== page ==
The Miami Herald
January 20, 2002

Argentines' mortgage loans swelling beyond calculation


 BUENOS AIRES -- The numbers are too daunting to tally, a mortgage so high that Adriana Fernández just can't pay. She won't even bother to do the math.

 Fernández purchased a three-bedroom condo five months ago for $145,000, taking out a $100,000 mortgage. But new banking rules and the devaluation of the Argentine peso mean that her mortgage just shot up by nearly $50,000.

 She's among the millions of Argentines suffering from the everyday consequences of a nation's financial collapse. The president talks about it every day. But people such as Fernández wonder whether politicians are thinking about ordinary people and the real effects of a crisis that has plunged many Argentines into financial desperation.

 ``I may look calm, but I'm nervous,'' said Fernández, a real estate broker. ``Five months ago I took out a 15-year loan, and now I'm told I have to pay for five more years.
 The reality is I won't pay more than I borrowed -- I don't have the money.

 ``Let them foreclose.''

 After fours years of recession, Argentina's economy collapsed last month. The nation defaulted on its $141 billion foreign debt. So much capital flew out of the country that the government imposed tough banking restrictions that keep Argentines from getting to the bulk of their cash.

 Two weeks ago, the government decided to devalue the peso after 10 years of stability, during which the peso was pegged one-to-one to the dollar. As a result, people who had mortgages of $100,000 or more now have to pay back their loans in pesos at the official 1.4 rate. Smaller mortgages were unchanged.

 The U.S.-style, 30-year mortgage is unheard of in Latin America, where it's customary to buy property by making a whopping down payment and taking out a relatively short-term loan. To help ease the blow, interest rates were cut 33 percent. But to many borrowers the math doesn't add up.

 ``It's impossible to calculate,'' Fernández said. ``And what's worse is that home sales are way down, so I can't pay the normal mortgage -- forget the higher one.''

 According to central bank figures, a person who borrowed $100,000 over 10 years at 18 percent interest -- a rate that is not uncommon -- would now have a mortgage that is 24 months longer and monthly payments that are $44 higher. The extension alone adds nearly $44,000 to the tab.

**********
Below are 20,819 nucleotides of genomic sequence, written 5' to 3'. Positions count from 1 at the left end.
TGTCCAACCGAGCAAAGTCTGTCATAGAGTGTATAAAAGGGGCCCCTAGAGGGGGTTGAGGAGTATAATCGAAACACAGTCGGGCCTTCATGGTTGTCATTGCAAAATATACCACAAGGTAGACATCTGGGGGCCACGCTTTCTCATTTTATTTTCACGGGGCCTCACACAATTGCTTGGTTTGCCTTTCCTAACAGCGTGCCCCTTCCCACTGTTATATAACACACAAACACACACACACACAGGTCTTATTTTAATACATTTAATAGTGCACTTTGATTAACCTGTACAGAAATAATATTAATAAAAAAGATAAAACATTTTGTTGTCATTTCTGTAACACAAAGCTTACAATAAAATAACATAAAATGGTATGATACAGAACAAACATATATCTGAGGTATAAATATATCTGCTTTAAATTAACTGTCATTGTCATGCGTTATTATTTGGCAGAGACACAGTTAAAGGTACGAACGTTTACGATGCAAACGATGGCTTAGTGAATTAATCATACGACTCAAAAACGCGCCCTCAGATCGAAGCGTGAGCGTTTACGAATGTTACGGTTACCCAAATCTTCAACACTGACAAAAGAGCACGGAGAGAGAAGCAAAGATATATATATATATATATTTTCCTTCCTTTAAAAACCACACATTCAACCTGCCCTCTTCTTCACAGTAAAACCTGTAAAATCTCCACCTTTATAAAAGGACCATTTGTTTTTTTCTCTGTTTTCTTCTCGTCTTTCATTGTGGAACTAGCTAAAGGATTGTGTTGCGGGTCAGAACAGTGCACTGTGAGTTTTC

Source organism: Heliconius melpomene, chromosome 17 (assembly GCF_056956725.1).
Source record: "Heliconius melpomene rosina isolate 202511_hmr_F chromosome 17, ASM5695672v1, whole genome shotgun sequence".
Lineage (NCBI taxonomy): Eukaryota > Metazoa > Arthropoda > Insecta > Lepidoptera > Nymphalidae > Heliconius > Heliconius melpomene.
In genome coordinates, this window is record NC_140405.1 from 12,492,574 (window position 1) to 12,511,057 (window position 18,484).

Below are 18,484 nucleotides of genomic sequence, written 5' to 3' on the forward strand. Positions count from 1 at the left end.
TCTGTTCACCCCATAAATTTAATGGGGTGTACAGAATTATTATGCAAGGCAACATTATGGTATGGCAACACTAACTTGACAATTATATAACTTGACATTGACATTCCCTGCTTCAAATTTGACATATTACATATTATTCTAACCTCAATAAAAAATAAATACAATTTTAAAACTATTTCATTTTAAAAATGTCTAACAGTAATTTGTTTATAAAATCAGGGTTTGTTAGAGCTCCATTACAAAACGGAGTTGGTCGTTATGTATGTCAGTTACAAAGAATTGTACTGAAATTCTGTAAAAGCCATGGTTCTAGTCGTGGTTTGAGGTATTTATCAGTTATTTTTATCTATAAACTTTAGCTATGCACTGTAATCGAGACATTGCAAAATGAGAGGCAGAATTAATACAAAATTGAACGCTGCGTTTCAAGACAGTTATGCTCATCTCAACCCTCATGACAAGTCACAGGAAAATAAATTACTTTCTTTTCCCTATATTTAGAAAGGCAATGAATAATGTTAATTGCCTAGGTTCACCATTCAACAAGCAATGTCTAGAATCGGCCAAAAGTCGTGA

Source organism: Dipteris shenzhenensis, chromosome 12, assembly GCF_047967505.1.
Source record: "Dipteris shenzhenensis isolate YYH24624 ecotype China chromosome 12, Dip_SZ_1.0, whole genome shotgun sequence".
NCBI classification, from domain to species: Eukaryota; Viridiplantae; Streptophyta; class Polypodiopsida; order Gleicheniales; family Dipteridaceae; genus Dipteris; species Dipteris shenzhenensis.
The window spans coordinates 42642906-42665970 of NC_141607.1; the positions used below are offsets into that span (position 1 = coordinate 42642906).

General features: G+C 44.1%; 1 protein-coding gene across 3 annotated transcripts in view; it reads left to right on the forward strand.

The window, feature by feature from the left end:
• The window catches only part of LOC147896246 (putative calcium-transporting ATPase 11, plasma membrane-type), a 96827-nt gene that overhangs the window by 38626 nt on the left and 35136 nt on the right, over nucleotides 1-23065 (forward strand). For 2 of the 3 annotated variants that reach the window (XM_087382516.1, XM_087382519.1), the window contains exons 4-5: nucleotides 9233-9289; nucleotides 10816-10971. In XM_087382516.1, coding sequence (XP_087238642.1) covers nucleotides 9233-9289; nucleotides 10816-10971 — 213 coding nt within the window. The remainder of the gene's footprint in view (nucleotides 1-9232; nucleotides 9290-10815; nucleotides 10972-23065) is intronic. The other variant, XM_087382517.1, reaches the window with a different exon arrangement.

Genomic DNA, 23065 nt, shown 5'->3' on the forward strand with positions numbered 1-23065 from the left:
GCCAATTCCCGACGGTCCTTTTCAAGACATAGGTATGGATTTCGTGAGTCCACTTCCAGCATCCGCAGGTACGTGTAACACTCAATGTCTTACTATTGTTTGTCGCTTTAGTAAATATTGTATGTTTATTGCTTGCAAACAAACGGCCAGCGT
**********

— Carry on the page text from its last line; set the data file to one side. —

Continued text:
Thousands of homeowners and their real estate brokers took to the streets last week in protest. By week's end, they were joined by all sorts of other protesters --
 healthcare workers, pilots, the unemployed -- shouting and banging pots in fury and frustration over government remedies they detest.

 ``It's crazy!'' said Fernando Guitou, an estate manager. ``We're all on the hook, and there's no way out.''


 Guitou manages the estate of an 86-year-old widow, who under new rules cannot gain access to her $300,000 certificate of deposit until September 2003, when she'll begin getting two years of monthly installments.

 ``I'm looking at this chart the government handed out, and according to this, she'll never get her money,'' he said. ``She tells me: `Four years? I'll be dead.'

 ``I call it `virtual money.' ''

 No one at the Economics Ministry would agree to speak publicly about the problems many homeowners face. One official who asked not to be named scoffed at the suggestion mortgage holders are suffering, saying demands to repay home loans under the original terms were unlikely to be met.

 That said, she acknowledged that the rules are changing daily.


 ``It's done,'' the official said. ``We lowered the interest and extended the terms, so it does not wind up being so much. People in Argentina complain about everything. Argentines love to complain. It isn't so bad.''

 The Argentine Bankers Association referred questions to a spokesman who did not return calls.

 ``The only way out of this is to leave the country,'' said Juan Bliche, who owns the small realty business where Fernández works. He hasn't sold a house since November.

 ``The politicians don't know what to do with their own lives, never mind ours.''

                                   © 2002